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Soda Crackers (Gluten-Free)

Ingredients:
2 Cups Flour (Replace with gluten-free flour blend)
1 Teaspoon Salt
¼ Cup Butter
½ Teaspoon Baking Soda
½ Cup Sour Milk
1 Large Egg

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Directions:
Sift the flour, salt and baking soda into a bowl. Cut in the butter until very fine. Add the milk and egg and mix to make stiff dough. Kneed thoroughly, and then roll the dough very thin. Cut into squares or rounds and place on lightly buttered cookie sheets. Prick the crackers with a fork and then bake in a 400F degree oven for 10 minutes or until very lightly browned. If desired, crackers may be sprinkled with coarse salt.

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6 Responses:

 
JoAnn
Rating: ratingfullratingfullratingfullratingfullratingfull Unrated
said this on
08 Nov 2007 12:27:56 PM PDT
Love these crakers and so does my non-gluten sensitive family!!!!

 
christine
Rating: ratingfullratingfullratingfullratingfullratingfull Unrated
said this on
09 May 2008 6:28:58 PM PDT
I used a combination of rice flour and potato flour. I had to double the milk so that it would stick together and baked at 425F for 12 minutes. It wasn't easy to get the cracker thin enough- however, by adding dry minced garlic and course sea salt to the tops- and waiting until they are completely cooled off to eat, this cracker was fantastic!

 
Alton Crim
Rating: ratingfullratingfullratingemptyratingemptyratingempty Unrated
said this on
28 Dec 2008 1:54:58 PM PDT
I followed the recipe, but they did not rise and get fluffy . They were more like a flat bread . I will try again to make sure I followed the recipe just right.

 
pauline
Rating: ratingfullratingfullratingfullratingfullratingfull Unrated
said this on
01 Jan 2009 1:03:12 PM PDT
I followed the recipe and I am so happy with the results. The dough was easy to work with and roll out. thank you for this!

 
Fretta
Rating: ratingfullratingfullratingfullratingfullratingempty Unrated
said this on
20 Aug 2012 3:53:38 PM PDT
I made these today. First crackers I have had since I found out that I have celiac disease 4 months ago. I used a self mixed all purpuse flour that has cornstarch, rice flour, potato starch and molasses flour. I used crisco instead of the butter. I also used saran wrap under the dough and on top to row it. I got it to row out thin. I baked the last pan at 7 and a half minutes which came out just right for me plus my oven bakes hot. I will be making it again. I think the secret is cornstarch.

 
Amanda

said this on
06 Mar 2014 11:08:16 AM PDT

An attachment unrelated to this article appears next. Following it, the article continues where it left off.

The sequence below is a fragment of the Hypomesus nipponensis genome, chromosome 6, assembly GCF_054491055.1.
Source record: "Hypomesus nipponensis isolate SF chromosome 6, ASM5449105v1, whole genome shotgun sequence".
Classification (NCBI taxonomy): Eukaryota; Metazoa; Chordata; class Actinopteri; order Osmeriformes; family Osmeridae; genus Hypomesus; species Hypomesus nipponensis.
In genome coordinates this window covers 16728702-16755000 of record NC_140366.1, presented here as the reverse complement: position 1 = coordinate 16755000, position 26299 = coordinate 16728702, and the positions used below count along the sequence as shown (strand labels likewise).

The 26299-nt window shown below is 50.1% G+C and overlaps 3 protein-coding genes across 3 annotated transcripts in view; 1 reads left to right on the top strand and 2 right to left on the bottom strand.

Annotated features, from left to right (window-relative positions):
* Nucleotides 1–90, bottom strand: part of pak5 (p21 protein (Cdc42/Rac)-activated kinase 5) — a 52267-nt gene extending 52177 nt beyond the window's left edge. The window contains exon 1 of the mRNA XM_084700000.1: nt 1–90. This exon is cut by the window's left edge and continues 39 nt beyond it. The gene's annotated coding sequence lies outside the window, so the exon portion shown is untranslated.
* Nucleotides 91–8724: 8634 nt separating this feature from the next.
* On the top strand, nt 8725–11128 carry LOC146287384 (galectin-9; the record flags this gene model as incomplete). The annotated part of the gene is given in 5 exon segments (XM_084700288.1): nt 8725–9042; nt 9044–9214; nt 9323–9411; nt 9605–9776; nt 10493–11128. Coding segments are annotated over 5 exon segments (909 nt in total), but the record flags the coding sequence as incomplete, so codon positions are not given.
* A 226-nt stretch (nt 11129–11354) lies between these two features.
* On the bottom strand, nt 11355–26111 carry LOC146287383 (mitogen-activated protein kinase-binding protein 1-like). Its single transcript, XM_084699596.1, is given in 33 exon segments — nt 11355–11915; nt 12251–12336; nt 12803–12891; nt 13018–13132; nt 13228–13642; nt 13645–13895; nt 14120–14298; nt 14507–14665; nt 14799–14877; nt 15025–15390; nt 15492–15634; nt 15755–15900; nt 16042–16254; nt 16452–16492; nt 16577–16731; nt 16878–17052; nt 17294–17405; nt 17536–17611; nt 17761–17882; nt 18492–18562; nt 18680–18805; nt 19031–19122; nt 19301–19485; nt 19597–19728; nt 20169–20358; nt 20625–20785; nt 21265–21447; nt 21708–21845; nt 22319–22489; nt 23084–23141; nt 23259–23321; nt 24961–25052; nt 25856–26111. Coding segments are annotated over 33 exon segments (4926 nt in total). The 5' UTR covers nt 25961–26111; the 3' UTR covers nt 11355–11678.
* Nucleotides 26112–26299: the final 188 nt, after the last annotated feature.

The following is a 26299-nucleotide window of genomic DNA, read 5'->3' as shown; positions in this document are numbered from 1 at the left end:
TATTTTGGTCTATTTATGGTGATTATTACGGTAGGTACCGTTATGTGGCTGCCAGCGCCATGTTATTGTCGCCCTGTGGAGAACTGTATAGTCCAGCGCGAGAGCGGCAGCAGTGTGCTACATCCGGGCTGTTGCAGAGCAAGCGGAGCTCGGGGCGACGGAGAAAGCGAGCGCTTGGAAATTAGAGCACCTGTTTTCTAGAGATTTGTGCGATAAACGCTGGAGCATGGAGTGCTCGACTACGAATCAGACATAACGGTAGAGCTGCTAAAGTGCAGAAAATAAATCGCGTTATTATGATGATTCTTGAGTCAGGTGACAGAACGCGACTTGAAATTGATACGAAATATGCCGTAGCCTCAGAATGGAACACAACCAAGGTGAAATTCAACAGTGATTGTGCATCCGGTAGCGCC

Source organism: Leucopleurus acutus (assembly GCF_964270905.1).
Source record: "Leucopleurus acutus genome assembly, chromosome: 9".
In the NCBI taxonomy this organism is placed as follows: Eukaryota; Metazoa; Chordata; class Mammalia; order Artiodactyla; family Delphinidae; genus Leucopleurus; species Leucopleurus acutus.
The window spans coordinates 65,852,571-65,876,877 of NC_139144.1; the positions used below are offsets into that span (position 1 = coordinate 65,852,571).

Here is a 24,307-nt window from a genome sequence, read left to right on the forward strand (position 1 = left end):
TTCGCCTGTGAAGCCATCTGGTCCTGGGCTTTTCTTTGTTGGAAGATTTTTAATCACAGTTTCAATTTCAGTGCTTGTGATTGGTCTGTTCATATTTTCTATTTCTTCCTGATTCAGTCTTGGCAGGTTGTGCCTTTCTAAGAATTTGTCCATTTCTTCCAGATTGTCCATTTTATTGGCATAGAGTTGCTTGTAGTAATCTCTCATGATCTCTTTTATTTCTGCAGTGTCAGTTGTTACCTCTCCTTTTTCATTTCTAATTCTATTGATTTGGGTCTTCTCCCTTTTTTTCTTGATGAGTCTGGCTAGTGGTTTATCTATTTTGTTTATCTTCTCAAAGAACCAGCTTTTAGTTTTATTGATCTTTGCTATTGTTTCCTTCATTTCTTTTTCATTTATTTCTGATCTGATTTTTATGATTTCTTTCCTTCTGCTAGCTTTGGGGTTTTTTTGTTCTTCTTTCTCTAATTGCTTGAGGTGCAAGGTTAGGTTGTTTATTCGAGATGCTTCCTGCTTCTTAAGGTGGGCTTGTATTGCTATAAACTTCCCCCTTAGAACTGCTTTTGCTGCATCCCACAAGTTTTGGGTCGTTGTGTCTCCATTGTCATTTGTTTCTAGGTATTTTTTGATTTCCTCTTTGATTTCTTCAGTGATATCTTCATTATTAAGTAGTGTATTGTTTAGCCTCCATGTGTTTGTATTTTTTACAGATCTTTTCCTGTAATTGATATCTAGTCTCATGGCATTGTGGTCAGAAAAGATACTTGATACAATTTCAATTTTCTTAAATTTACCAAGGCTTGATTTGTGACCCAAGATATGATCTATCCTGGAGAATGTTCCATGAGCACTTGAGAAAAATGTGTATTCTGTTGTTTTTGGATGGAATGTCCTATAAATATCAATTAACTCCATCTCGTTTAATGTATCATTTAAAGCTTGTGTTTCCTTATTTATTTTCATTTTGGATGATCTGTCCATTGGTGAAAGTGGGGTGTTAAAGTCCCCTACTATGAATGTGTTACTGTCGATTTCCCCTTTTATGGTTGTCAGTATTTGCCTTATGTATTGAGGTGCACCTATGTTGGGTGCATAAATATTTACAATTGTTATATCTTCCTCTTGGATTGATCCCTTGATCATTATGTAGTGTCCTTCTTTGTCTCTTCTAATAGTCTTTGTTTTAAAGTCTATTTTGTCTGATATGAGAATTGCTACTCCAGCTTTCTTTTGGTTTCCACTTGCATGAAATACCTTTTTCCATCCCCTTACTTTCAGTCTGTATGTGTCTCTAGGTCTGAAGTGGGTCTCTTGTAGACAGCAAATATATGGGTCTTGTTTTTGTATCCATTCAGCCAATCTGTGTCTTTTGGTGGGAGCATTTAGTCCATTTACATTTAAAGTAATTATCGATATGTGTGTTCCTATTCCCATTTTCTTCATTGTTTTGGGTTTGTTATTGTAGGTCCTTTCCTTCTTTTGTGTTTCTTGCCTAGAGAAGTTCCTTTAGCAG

Do you add the salt before or after baking?




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Thank you for your reply, though it's not necessarily what I wanted to hear, it is what I was thinking.

you're lucky you dont catch colds. im the opposite i catch everything very easily and get alot sicker than whoever i caught it from and take much longer to get better.

Even one positive can be diagnostic. This is one: Gliadin deamidated peptide IgG 33.9. If unsure, a biopsy of the small intestine will provide definite confirmation. There is a control test to validate the other ones, but I don't see it there. What is does is validate the others by checking on the overall antibody levels. But it is to detect possible false negatives. A positive is a positive. I think your daughter has joined our club.

My daughter, almost 7 years old, recently had a lot of blood work done, her Dr is out of the office, but another Dr in the practice said everything looked normal. I'm waiting for her Dr to come back and see what she thinks. I'm concerned because there is one abnormal result and I can't find info to tell me if just that one test being abnormal means anything. The reason for the blood work is mainly because of her poor growth, though she does have some other symptoms. IgA 133 mg/dl Reference range 33-200 CRP <2.9 same as reference range Gliadin Deamidated Peptide IgA .4 Reference range <=14.9 Gliadin deamidated peptide IgG 33.9 Reference range <=14.9 TTG IgA .5 Reference range <=14.9 TTG IgG <.8 Reference range <=14.9

Just watch out. I just went to the expo in Schaumburg, IL, and ended up getting glutened. I realized afterward that I ate all these samples thinking they were gluten free, and they weren't. One company was advertising some sugar, and had made some cake, but then I realized.... How do I know if this contains any other ingredients that might have gluten? Did they make it with a blender or utensils that had gluten contamination? Makes me realize the only safe things would be packaged giveaways with gluten free labeling. My fault for not thinking things through. It was just too exciting thinking i could try it all and enjoy without worry.